Walker and Seattle Deputy Mayor Tim Ceis told legislators that the annual arena deficit run up by the team—a projected $2.5 million this year—isn't the Sonics' fault, it's the Mariners' and Seahawks' doing. The 1994 arena-financing plan "worked well at the start," said Ceis, with revenue from luxury suites dedicated to paying off the renovation debt. But once the Seahawks and Mariners built new stadiums—Safeco and Qwest fields—and added 189 competing suites, the arena financial plan began sucking wind, Ceis said. Walker called it a "financial model not sustainable for the future," and said, "Something must change." He complained about the team having to pay both rent and mortgage, although that was the 1994 deal the team signed under then-owner Barry Ackerley—who boasted about an expansion financed by no new taxes. It was also the deal Schultz legally inherited when he and 57 other investors bought the team in 2001. Not that there weren't red flags: In 1993, two then–City Council members, Jane Noland and Jim Street, voted against the plan. Street thought it was shaky and wanted the Sonics to guarantee repayment. Noland called it a "bad deal," warning presciently: "The public pays for all these mistakes."
Mayor Greg Nickels has not spelled out the sweetheart arena management plan to taxpayers, much as his office kept the public in the dark about the recent sale of a Center parking lot to the private Bill and Melinda Gates Foundation (see "Charitable Terms," March 16). That secretly negotiated and swiftly approved $72 million transaction arranged by Nickels may net the city only $20.5 million. Two other Center parking lots are also being sold for $6.4 million, affecting the 43-year-old Center's future as a stand-alone city department. Its public role is shrinking as it sheds land and increasingly ministers to wealthy private tenants such as the Gates Foundation, Microsoft co-founder Paul Allen (developer of the architecturally challenged Experience Music Project on Center grounds), and Starbucks CEO Schultz. According to city planning documents, the Center's long-range plans include possibly turning over management of its new $127.8 million McCaw Hall to the Seattle Opera and the Pacific Northwest Ballet in another master lease deal. Additionally, the old Mercer Arena might be razed and replaced by offices and a commercial hotel to be run by the opera and ballet organizations. Also on the chopping block is 12,000-seat Memorial Stadium, owned by the cash-strapped Seattle School District; it could be sold and the site used for new private development. One city plan calls for lidding the athletic bowl and building a parking area below.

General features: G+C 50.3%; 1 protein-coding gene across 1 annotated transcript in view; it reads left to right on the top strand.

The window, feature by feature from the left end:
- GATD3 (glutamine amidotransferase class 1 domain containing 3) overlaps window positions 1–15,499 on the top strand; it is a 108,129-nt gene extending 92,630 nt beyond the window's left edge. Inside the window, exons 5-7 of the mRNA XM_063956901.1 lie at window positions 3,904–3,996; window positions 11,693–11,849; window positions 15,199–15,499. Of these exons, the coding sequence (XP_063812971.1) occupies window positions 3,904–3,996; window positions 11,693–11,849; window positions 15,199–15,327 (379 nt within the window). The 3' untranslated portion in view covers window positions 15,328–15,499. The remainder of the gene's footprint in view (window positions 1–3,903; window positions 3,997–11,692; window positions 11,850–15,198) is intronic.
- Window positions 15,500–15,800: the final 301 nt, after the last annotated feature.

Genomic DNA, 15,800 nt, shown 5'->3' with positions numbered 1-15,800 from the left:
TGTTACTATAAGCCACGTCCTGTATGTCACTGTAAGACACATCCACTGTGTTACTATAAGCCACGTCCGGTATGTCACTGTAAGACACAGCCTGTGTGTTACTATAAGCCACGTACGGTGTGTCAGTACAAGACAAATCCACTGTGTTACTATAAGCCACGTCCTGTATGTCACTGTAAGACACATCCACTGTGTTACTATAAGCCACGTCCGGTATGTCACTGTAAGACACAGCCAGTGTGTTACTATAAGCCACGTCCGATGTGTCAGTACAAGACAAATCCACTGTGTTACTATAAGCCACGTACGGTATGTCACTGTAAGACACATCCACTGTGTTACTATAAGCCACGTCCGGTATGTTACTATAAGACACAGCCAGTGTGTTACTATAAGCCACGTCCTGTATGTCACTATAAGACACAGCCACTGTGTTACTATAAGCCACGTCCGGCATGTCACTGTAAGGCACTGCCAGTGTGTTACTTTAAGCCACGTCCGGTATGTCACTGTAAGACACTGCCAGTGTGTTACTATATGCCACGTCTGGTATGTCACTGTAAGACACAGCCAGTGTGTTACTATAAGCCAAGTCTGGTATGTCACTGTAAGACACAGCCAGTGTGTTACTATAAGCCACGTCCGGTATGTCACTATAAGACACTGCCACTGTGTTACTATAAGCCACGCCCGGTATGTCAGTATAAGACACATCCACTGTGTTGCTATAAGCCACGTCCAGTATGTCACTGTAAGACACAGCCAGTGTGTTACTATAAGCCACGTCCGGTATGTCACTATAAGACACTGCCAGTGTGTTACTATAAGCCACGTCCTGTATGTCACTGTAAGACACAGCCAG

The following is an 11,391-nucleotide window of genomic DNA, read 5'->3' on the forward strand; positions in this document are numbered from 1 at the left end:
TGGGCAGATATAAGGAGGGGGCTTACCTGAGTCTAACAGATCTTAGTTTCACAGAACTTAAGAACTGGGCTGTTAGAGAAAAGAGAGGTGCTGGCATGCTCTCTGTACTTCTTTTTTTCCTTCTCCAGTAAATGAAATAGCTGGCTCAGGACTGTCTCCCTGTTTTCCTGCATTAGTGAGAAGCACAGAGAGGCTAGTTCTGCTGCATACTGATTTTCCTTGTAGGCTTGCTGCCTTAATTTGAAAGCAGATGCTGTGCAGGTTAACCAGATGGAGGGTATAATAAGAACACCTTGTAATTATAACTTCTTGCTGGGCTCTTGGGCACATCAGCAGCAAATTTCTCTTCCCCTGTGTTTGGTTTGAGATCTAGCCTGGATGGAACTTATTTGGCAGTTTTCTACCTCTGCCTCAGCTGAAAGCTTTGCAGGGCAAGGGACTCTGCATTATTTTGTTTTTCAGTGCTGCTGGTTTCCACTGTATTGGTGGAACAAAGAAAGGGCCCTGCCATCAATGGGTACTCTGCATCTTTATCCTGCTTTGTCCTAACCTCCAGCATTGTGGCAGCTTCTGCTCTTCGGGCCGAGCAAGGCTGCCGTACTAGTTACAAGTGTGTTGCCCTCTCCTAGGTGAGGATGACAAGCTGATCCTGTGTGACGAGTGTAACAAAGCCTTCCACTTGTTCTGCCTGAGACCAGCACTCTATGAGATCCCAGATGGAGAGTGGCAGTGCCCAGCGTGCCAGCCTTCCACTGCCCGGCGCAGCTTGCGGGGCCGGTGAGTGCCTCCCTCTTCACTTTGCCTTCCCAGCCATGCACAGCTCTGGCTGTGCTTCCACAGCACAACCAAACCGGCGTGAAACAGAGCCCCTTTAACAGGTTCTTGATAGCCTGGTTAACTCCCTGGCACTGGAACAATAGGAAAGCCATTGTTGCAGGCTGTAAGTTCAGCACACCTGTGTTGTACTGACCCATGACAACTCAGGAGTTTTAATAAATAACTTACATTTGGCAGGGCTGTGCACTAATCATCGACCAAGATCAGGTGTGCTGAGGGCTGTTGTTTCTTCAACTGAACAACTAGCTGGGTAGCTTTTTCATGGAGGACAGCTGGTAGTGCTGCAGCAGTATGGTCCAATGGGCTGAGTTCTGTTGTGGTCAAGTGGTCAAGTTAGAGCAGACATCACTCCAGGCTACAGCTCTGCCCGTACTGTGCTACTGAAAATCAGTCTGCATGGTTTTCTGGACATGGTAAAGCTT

"With the loss of the arena and the opera house," says one longtime Center maintenance worker familiar with the planning, "we won't have much to do, and our jobs will fade away." The Center's remaining maintenance operations could be turned over to the parks department, he says. Despite its $35 million budget, the Center is $10 million in the hole and relying on the sale of the three parking properties to temporarily shore up finances. Augmented by $62 million in voter-approved redevelopment levies since 1990, the Center's operations will likely require new tax revenue—another levy or help from Olympia—to stay in the black.
Longtime sports-stadium critic Chris Van Dyke says the public, sometimes offended by the obscene sums paid to ego-inflated pro athletes, doesn't really support stadium/arena tax subsidies. He cites studies refuting franchise owners' claims of wide economic benefits from new pro playfields, arguing they merely suck up dollars that would have gone elsewhere in the community. That was the view of a state restaurant industry spokesperson who last week told state legislators that a few close-by eateries might profit from a new stadium or arena but that others would actually lose money. A car-rental spokesperson reminded legislators that his industry agreed to the original stadium tax, helping build the Mariners and Seahawks fields, with the government's promise the levy would sunset in 2012. Isn't a deal a deal? he asked.
Van Dyke, though, thinks he has the solution to the arena fix. If there's a revenue shortfall at the Key, "I would suggest an income tax on players' salaries," he says. "Let's tax some people who have some true discretionary income."